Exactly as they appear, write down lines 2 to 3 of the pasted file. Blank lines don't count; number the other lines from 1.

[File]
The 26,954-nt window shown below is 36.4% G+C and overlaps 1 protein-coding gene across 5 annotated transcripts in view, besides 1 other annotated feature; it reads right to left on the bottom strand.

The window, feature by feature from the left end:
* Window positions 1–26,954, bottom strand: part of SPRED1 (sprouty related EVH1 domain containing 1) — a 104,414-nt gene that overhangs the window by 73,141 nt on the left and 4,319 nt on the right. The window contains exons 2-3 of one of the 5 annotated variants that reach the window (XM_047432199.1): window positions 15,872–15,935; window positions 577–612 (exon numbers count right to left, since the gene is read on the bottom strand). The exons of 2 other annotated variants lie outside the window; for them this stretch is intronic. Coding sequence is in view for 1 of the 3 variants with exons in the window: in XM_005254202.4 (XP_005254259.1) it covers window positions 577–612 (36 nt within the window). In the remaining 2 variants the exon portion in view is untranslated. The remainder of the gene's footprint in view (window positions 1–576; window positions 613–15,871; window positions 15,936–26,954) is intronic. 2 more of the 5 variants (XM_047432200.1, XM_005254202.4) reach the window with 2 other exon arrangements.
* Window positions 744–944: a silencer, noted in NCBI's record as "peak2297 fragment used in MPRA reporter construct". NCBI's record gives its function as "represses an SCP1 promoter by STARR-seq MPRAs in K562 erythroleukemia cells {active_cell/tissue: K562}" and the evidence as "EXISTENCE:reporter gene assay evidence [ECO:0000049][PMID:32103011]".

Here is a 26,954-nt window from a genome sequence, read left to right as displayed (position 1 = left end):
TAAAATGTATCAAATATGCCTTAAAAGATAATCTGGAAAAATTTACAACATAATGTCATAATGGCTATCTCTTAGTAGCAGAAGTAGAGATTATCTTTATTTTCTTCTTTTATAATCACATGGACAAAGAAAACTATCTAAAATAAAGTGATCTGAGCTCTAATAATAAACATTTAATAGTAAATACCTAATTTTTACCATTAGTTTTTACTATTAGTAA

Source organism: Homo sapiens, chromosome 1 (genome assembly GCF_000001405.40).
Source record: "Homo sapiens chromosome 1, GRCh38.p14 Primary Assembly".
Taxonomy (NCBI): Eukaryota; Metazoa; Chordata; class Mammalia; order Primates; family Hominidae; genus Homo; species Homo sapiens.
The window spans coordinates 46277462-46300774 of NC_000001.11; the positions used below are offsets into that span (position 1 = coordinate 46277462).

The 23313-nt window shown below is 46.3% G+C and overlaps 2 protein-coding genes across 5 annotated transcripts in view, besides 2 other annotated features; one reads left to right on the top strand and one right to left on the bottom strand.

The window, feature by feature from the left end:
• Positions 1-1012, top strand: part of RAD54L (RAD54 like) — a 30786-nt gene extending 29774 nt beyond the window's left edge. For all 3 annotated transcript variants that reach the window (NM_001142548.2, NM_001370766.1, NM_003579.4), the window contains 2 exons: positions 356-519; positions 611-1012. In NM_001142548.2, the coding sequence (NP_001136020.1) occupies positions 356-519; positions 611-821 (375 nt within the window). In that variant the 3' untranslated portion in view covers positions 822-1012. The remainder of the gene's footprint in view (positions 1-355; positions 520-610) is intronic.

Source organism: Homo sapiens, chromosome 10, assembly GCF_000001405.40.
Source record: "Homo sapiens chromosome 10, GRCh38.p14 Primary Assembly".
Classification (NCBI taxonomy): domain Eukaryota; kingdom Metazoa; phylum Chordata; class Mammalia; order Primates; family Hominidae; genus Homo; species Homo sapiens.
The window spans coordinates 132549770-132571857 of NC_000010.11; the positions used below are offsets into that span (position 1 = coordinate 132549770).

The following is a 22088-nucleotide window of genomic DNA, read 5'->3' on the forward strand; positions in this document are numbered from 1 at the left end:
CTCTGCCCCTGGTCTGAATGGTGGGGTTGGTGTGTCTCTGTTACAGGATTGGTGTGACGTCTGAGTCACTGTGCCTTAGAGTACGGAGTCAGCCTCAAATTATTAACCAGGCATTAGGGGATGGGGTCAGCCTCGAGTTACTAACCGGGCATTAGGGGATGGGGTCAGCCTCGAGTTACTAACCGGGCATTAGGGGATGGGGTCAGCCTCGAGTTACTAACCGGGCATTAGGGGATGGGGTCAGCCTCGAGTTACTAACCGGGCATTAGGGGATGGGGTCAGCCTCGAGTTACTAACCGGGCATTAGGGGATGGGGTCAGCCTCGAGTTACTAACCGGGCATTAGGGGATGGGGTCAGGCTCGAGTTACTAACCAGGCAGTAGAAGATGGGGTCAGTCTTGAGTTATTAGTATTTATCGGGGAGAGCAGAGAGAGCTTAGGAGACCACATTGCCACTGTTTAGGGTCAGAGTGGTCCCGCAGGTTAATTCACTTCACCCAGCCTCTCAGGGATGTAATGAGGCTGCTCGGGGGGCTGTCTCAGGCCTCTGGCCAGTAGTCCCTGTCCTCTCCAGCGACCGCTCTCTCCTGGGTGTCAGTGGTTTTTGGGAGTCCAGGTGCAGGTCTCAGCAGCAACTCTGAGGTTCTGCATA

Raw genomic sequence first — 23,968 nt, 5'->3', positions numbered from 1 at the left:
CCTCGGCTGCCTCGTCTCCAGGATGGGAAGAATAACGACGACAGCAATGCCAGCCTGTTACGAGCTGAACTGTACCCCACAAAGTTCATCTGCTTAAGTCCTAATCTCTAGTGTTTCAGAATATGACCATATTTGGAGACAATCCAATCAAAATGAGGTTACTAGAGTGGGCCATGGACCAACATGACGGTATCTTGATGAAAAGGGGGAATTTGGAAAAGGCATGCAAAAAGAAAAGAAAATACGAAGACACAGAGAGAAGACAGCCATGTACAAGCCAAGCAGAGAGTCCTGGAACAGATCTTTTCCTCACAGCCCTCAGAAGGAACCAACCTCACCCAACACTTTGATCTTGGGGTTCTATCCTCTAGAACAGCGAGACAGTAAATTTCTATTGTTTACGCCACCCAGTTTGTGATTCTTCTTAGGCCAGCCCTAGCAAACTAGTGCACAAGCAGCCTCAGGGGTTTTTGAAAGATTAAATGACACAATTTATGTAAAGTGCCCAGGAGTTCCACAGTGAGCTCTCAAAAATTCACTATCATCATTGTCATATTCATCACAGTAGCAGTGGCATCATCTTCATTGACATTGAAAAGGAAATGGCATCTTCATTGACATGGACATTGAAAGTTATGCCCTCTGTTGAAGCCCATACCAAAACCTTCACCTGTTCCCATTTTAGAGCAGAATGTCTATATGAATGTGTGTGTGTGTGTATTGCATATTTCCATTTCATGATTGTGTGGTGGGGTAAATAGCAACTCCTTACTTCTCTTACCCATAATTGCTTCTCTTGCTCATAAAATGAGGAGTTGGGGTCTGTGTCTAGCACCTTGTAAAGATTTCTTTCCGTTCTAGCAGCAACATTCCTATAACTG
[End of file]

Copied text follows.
The window, feature by feature from the left end:
* Window positions 1–26,954, bottom strand: part of SPRED1 (sprouty related EVH1 domain containing 1) — a 104,414-nt gene that overhangs the window by 73,141 nt on the left and 4,319 nt on the right. The window contains exons 2-3 of one of the 5 annotated variants that reach the window (XM_047432199.1): window positions 15,872–15,935; window positions 577–612 (exon numbers count right to left, since the gene is read on the bottom strand). The exons of 2 other annotated variants lie outside the window; for them this stretch is intronic. Coding sequence is in view for 1 of the 3 variants with exons in the window: in XM_005254202.4 (XP_005254259.1) it covers window positions 577–612 (36 nt within the window). In the remaining 2 variants the exon portion in view is untranslated. The remainder of the gene's footprint in view (window positions 1–576; window positions 613–15,871; window positions 15,936–26,954) is intronic. 2 more of the 5 variants (XM_047432200.1, XM_005254202.4) reach the window with 2 other exon arrangements.